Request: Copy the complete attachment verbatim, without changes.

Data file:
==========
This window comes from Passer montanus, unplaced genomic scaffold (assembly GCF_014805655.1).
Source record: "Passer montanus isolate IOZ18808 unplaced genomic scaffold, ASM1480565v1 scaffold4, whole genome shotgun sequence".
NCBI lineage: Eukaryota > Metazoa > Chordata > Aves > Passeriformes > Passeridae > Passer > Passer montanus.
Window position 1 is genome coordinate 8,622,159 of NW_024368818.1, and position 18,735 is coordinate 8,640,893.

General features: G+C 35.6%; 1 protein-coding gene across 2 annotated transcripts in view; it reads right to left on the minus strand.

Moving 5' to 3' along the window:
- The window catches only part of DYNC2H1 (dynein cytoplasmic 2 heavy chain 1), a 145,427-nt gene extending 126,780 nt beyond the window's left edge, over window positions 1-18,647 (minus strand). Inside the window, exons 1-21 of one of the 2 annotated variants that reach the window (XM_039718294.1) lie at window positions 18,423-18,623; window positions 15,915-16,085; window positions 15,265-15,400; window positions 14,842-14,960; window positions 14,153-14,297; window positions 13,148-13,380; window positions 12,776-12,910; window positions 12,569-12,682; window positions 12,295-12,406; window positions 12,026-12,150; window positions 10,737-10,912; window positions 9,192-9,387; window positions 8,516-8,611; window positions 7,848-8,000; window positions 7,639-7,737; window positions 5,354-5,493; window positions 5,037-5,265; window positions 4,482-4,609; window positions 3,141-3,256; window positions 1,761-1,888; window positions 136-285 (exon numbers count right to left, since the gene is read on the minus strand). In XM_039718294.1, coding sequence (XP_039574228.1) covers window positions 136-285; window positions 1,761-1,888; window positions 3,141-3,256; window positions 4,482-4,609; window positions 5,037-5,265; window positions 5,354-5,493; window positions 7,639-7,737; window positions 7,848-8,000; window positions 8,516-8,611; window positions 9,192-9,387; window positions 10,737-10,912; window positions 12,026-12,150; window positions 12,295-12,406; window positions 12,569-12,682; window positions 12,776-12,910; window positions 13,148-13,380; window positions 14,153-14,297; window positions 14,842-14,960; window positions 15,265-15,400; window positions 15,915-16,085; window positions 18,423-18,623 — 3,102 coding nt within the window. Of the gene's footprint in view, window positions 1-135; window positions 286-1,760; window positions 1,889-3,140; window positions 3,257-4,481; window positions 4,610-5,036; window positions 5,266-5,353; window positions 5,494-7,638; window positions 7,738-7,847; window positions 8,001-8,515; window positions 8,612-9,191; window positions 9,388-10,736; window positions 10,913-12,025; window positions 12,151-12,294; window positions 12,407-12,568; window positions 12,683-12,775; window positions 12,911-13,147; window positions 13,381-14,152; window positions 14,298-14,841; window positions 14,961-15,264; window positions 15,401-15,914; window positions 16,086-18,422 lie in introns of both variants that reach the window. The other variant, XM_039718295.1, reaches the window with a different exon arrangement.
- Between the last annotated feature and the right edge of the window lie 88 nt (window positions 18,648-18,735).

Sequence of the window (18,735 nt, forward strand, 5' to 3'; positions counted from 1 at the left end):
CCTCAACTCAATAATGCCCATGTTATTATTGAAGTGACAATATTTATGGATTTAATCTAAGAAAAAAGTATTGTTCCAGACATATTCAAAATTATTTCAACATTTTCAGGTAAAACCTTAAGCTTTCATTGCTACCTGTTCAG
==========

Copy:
This window comes from Passer montanus, unplaced genomic scaffold (assembly GCF_014805655.1).
Source record: "Passer montanus isolate IOZ18808 unplaced genomic scaffold, ASM1480565v1 scaffold4, whole genome shotgun sequence".
NCBI lineage: Eukaryota > Metazoa > Chordata > Aves > Passeriformes > Passeridae > Passer > Passer montanus.
Window position 1 is genome coordinate 8,622,159 of NW_024368818.1, and position 18,735 is coordinate 8,640,893.

General features: G+C 35.6%; 1 protein-coding gene across 2 annotated transcripts in view; it reads right to left on the minus strand.

Moving 5' to 3' along the window:
- The window catches only part of DYNC2H1 (dynein cytoplasmic 2 heavy chain 1), a 145,427-nt gene extending 126,780 nt beyond the window's left edge, over window positions 1-18,647 (minus strand). Inside the window, exons 1-21 of one of the 2 annotated variants that reach the window (XM_039718294.1) lie at window positions 18,423-18,623; window positions 15,915-16,085; window positions 15,265-15,400; window positions 14,842-14,960; window positions 14,153-14,297; window positions 13,148-13,380; window positions 12,776-12,910; window positions 12,569-12,682; window positions 12,295-12,406; window positions 12,026-12,150; window positions 10,737-10,912; window positions 9,192-9,387; window positions 8,516-8,611; window positions 7,848-8,000; window positions 7,639-7,737; window positions 5,354-5,493; window positions 5,037-5,265; window positions 4,482-4,609; window positions 3,141-3,256; window positions 1,761-1,888; window positions 136-285 (exon numbers count right to left, since the gene is read on the minus strand). In XM_039718294.1, coding sequence (XP_039574228.1) covers window positions 136-285; window positions 1,761-1,888; window positions 3,141-3,256; window positions 4,482-4,609; window positions 5,037-5,265; window positions 5,354-5,493; window positions 7,639-7,737; window positions 7,848-8,000; window positions 8,516-8,611; window positions 9,192-9,387; window positions 10,737-10,912; window positions 12,026-12,150; window positions 12,295-12,406; window positions 12,569-12,682; window positions 12,776-12,910; window positions 13,148-13,380; window positions 14,153-14,297; window positions 14,842-14,960; window positions 15,265-15,400; window positions 15,915-16,085; window positions 18,423-18,623 — 3,102 coding nt within the window. Of the gene's footprint in view, window positions 1-135; window positions 286-1,760; window positions 1,889-3,140; window positions 3,257-4,481; window positions 4,610-5,036; window positions 5,266-5,353; window positions 5,494-7,638; window positions 7,738-7,847; window positions 8,001-8,515; window positions 8,612-9,191; window positions 9,388-10,736; window positions 10,913-12,025; window positions 12,151-12,294; window positions 12,407-12,568; window positions 12,683-12,775; window positions 12,911-13,147; window positions 13,381-14,152; window positions 14,298-14,841; window positions 14,961-15,264; window positions 15,401-15,914; window positions 16,086-18,422 lie in introns of both variants that reach the window. The other variant, XM_039718295.1, reaches the window with a different exon arrangement.
- Between the last annotated feature and the right edge of the window lie 88 nt (window positions 18,648-18,735).

Sequence of the window (18,735 nt, forward strand, 5' to 3'; positions counted from 1 at the left end):
CCTCAACTCAATAATGCCCATGTTATTATTGAAGTGACAATATTTATGGATTTAATCTAAGAAAAAAGTATTGTTCCAGACATATTCAAAATTATTTCAACATTTTCAGGTAAAACCTTAAGCTTTCATTGCTACCTGTTCAG